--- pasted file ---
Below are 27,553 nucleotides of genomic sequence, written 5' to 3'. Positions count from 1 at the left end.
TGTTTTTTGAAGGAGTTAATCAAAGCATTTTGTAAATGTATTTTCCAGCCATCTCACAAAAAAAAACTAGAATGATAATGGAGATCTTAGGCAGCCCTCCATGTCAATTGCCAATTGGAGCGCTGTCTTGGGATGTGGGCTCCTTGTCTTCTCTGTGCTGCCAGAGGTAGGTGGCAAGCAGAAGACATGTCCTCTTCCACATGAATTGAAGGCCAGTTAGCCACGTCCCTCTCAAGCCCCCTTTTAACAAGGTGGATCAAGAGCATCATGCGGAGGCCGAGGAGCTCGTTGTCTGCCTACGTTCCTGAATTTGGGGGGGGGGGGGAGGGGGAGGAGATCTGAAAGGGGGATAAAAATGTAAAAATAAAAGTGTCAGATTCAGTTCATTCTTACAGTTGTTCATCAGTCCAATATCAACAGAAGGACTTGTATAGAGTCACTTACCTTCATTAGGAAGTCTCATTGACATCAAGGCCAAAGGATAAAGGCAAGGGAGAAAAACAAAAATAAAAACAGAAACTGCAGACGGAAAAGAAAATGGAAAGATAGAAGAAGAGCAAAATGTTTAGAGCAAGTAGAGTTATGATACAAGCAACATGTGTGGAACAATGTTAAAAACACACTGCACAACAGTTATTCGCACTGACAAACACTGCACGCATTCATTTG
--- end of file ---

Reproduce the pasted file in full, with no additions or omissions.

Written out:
Below are 27,553 nucleotides of genomic sequence, written 5' to 3'. Positions count from 1 at the left end.
TGTTTTTTGAAGGAGTTAATCAAAGCATTTTGTAAATGTATTTTCCAGCCATCTCACAAAAAAAAACTAGAATGATAATGGAGATCTTAGGCAGCCCTCCATGTCAATTGCCAATTGGAGCGCTGTCTTGGGATGTGGGCTCCTTGTCTTCTCTGTGCTGCCAGAGGTAGGTGGCAAGCAGAAGACATGTCCTCTTCCACATGAATTGAAGGCCAGTTAGCCACGTCCCTCTCAAGCCCCCTTTTAACAAGGTGGATCAAGAGCATCATGCGGAGGCCGAGGAGCTCGTTGTCTGCCTACGTTCCTGAATTTGGGGGGGGGGGGGAGGGGGAGGAGATCTGAAAGGGGGATAAAAATGTAAAAATAAAAGTGTCAGATTCAGTTCATTCTTACAGTTGTTCATCAGTCCAATATCAACAGAAGGACTTGTATAGAGTCACTTACCTTCATTAGGAAGTCTCATTGACATCAAGGCCAAAGGATAAAGGCAAGGGAGAAAAACAAAAATAAAAACAGAAACTGCAGACGGAAAAGAAAATGGAAAGATAGAAGAAGAGCAAAATGTTTAGAGCAAGTAGAGTTATGATACAAGCAACATGTGTGGAACAATGTTAAAAACACACTGCACAACAGTTATTCGCACTGACAAACACTGCACGCATTCATTTG